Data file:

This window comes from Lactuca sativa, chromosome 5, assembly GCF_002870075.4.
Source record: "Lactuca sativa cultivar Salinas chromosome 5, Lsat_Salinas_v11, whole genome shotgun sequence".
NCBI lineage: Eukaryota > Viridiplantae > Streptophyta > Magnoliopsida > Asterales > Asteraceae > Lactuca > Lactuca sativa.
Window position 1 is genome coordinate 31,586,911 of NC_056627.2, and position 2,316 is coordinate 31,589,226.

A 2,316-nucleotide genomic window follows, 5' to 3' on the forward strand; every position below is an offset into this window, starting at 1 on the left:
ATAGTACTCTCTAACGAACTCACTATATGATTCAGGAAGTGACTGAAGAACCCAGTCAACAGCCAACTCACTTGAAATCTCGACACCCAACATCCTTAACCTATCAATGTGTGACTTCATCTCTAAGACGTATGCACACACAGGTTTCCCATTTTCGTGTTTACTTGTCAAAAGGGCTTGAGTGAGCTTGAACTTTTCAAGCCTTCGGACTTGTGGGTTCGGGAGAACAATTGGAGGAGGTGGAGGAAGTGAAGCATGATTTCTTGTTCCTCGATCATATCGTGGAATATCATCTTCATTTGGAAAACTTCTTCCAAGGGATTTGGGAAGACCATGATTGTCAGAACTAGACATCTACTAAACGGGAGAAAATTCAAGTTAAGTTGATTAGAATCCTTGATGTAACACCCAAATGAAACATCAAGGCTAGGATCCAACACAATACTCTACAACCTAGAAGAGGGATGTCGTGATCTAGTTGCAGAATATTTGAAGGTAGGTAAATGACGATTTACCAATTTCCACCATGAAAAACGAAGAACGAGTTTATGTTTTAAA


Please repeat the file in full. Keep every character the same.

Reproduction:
This window comes from Lactuca sativa, chromosome 5, assembly GCF_002870075.4.
Source record: "Lactuca sativa cultivar Salinas chromosome 5, Lsat_Salinas_v11, whole genome shotgun sequence".
NCBI lineage: Eukaryota > Viridiplantae > Streptophyta > Magnoliopsida > Asterales > Asteraceae > Lactuca > Lactuca sativa.
Window position 1 is genome coordinate 31,586,911 of NC_056627.2, and position 2,316 is coordinate 31,589,226.

A 2,316-nucleotide genomic window follows, 5' to 3' on the forward strand; every position below is an offset into this window, starting at 1 on the left:
ATAGTACTCTCTAACGAACTCACTATATGATTCAGGAAGTGACTGAAGAACCCAGTCAACAGCCAACTCACTTGAAATCTCGACACCCAACATCCTTAACCTATCAATGTGTGACTTCATCTCTAAGACGTATGCACACACAGGTTTCCCATTTTCGTGTTTACTTGTCAAAAGGGCTTGAGTGAGCTTGAACTTTTCAAGCCTTCGGACTTGTGGGTTCGGGAGAACAATTGGAGGAGGTGGAGGAAGTGAAGCATGATTTCTTGTTCCTCGATCATATCGTGGAATATCATCTTCATTTGGAAAACTTCTTCCAAGGGATTTGGGAAGACCATGATTGTCAGAACTAGACATCTACTAAACGGGAGAAAATTCAAGTTAAGTTGATTAGAATCCTTGATGTAACACCCAAATGAAACATCAAGGCTAGGATCCAACACAATACTCTACAACCTAGAAGAGGGATGTCGTGATCTAGTTGCAGAATATTTGAAGGTAGGTAAATGACGATTTACCAATTTCCACCATGAAAAACGAAGAACGAGTTTATGTTTTAAA